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Don’t ask VP of Finance to pull double duty

Earlier this week, the VP of Finance at Bronx Community College – Kay Ellis – announced her retirement effective December 31, 2022. Community college administrators retire all the time, so that’s not unusual. However, Ellis stepped down from her position just one day before the BCC Faculty Senate was expected to pass a resolution calling for her ouster.

As the VP of Finance, Ellis oversaw BCC’s facilities. These are the same facilities that lacked heat until just a couple of weeks ago. They’re also the same facilities that flooded prior to the pandemic. As a reason for this move, the BCC Faculty Senate resolution, in part cited:

“…mismanagement and a lack of accountability with an ongoing neglect of infrastructure and facilities paired with poor management.”

This would not have been the first time the BCC Faculty Senate and Ellis crossed swords. The BCC Faculty Senate passed a vote of no-confidence in Ellis in 2019, after the campus experienced flooding in one of the buildings. Ellis refused to conduct mold testing as part of the cleanup process. She also told employees to wear sweaters when they complained about the inside temperature of the building. BCC has struggled mightily to restore heat to some buildings on campus this fall. Lack of heat in prior years was a symptom of much bigger maintenance issues on the horizon for BCC.

VP of Finance probably can’t also run Facilities

Several years ago, WCC adopted the same administrative arrangement as BCC, with apparently similar results. To no one’s surprise, putting the VP of Finance in charge of facilities (or IT) or really anything other than the back office is a disaster. So, when the VP of Finance won’t pay to prevent flooding in one of the buildings, or won’t pay for preventative maintenance on the sanitary sewers, or proposes and authorizes a maintenance budget of $0.25 per square foot, there should be no mystery about why WCC racks up two reportable environmental disasters in the span of eight days.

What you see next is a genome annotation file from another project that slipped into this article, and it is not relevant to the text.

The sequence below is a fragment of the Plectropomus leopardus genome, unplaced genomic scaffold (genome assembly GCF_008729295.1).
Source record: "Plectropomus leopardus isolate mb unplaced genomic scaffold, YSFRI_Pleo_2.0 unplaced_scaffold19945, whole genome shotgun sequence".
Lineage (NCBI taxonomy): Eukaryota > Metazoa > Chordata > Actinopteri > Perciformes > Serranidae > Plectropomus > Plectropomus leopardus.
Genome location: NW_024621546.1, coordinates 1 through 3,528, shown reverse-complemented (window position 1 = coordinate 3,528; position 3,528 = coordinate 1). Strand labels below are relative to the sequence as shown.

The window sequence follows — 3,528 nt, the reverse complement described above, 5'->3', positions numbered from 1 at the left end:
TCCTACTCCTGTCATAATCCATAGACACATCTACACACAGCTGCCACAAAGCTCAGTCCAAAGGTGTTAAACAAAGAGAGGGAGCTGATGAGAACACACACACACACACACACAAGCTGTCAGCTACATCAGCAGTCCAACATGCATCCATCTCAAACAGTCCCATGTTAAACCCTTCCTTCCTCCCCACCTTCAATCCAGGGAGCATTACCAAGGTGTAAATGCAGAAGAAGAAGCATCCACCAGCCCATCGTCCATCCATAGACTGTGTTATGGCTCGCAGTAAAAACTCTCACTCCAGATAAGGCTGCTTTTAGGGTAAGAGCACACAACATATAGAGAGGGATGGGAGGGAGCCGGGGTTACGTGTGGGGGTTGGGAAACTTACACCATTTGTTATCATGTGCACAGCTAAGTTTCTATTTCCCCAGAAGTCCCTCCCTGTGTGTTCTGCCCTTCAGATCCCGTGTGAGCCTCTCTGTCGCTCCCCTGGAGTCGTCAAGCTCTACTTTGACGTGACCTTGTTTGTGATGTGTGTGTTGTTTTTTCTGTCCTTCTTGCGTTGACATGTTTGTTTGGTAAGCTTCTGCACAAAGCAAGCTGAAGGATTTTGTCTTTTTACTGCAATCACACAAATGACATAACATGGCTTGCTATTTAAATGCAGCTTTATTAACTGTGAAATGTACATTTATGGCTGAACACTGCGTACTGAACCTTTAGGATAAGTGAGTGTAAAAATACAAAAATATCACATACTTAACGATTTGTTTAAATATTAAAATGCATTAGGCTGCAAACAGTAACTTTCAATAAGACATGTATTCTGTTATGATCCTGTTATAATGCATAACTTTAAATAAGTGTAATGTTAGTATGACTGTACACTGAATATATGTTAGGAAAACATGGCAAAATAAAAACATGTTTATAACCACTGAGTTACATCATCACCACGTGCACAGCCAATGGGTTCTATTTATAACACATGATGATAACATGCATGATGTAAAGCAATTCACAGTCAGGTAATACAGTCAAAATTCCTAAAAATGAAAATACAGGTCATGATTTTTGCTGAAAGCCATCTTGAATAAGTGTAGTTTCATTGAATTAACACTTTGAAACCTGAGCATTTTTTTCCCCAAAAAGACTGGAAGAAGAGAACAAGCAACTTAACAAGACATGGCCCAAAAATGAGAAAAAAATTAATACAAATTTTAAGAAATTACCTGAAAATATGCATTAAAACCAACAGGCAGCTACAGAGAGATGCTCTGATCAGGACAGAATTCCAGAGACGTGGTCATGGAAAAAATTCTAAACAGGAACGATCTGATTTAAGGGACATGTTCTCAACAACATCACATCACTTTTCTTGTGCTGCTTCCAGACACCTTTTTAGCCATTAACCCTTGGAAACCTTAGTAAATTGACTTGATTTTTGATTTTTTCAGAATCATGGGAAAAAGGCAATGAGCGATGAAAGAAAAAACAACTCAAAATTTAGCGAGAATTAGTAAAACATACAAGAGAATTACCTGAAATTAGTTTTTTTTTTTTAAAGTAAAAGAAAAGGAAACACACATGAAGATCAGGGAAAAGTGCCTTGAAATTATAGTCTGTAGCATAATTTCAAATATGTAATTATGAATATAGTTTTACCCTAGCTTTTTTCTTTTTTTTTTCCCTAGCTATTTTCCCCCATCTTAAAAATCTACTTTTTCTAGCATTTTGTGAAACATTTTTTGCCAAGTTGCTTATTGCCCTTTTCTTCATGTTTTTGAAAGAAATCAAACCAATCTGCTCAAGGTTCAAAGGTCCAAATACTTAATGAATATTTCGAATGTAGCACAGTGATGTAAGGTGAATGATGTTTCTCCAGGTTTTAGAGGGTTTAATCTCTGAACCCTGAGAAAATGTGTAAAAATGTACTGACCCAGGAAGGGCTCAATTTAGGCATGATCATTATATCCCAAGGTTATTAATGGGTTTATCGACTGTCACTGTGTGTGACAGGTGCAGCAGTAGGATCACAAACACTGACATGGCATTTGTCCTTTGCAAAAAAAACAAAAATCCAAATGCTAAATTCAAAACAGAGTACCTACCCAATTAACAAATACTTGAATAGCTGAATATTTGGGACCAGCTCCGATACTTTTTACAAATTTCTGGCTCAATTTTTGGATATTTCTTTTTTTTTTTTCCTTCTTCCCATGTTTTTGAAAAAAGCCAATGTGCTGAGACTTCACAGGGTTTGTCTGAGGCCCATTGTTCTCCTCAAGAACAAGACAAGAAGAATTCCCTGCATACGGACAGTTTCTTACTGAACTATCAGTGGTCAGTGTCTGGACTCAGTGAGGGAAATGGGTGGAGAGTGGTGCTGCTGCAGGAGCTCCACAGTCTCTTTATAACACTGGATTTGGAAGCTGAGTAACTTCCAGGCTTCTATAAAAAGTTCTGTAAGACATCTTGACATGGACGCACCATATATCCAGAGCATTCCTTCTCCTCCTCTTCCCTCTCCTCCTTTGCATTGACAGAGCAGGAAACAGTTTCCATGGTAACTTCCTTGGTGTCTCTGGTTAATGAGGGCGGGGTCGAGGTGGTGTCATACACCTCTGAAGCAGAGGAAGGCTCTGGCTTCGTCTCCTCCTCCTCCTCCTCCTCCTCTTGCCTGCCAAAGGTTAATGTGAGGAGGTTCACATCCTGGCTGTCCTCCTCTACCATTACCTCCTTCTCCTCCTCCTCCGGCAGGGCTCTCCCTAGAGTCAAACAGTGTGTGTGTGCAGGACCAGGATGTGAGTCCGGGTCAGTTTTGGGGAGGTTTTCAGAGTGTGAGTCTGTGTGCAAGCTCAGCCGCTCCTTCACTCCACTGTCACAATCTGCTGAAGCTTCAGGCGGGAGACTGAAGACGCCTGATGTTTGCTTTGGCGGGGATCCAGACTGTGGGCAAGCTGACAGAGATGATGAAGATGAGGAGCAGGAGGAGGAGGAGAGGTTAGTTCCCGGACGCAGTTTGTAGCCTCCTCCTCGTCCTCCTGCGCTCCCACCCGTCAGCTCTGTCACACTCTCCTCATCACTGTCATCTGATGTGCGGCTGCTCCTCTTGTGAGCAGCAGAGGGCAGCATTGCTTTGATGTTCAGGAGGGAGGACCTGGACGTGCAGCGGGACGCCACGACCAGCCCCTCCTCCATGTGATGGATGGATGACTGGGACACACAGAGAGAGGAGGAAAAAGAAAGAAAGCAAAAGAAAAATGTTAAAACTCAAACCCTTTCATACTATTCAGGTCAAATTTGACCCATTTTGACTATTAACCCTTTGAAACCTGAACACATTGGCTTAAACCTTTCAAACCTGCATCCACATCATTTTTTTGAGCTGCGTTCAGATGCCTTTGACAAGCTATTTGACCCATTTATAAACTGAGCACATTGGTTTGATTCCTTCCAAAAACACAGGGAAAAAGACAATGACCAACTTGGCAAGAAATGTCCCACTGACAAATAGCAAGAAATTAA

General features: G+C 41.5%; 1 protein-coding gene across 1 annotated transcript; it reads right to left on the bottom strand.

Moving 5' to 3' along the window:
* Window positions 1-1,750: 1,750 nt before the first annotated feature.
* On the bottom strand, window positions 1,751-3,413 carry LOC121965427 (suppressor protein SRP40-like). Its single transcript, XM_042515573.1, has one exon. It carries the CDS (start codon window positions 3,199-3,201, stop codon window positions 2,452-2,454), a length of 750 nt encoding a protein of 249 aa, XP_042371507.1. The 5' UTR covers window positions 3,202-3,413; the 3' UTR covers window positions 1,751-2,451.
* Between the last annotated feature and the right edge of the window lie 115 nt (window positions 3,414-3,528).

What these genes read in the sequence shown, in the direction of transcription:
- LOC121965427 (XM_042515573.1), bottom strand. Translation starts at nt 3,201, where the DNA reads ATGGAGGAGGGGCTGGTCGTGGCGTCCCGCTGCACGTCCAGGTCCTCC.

Remember all that money Bill bragged about shifting over to the “rainy day fund?” (Stockpiling cash for construction, maybe?) Where exactly was all that “savings” coming from? How much did the college save by not maintaining the chillers that blew out during UA week? And what were the savings from not performing maintenance on the sanitary system? The bricks that fell off the Morris Lawrence Building and the heaving walkways leading up to that building – how much did that save? Running end-of-life HVAC systems for all those years must really have saved the college a lot! Don’t forget about the second-level entry stairs for the SC Building. And ignoring the mold in the LA Building was also a clever financial gambit, wasn’t it? Not to mention draining the IT budget every year so the IT Department had no money to pay for its planned infrastructure upgrades – that was brilliant.

Maybe it’s best to have the VP of Finance take care of finances, and that’s it. Seemingly, when they’re asked to manage functions they have no particular experience with, serious (read: dangerous) problems manifest.

Photo Credit: 401(k) 2012, via Flickr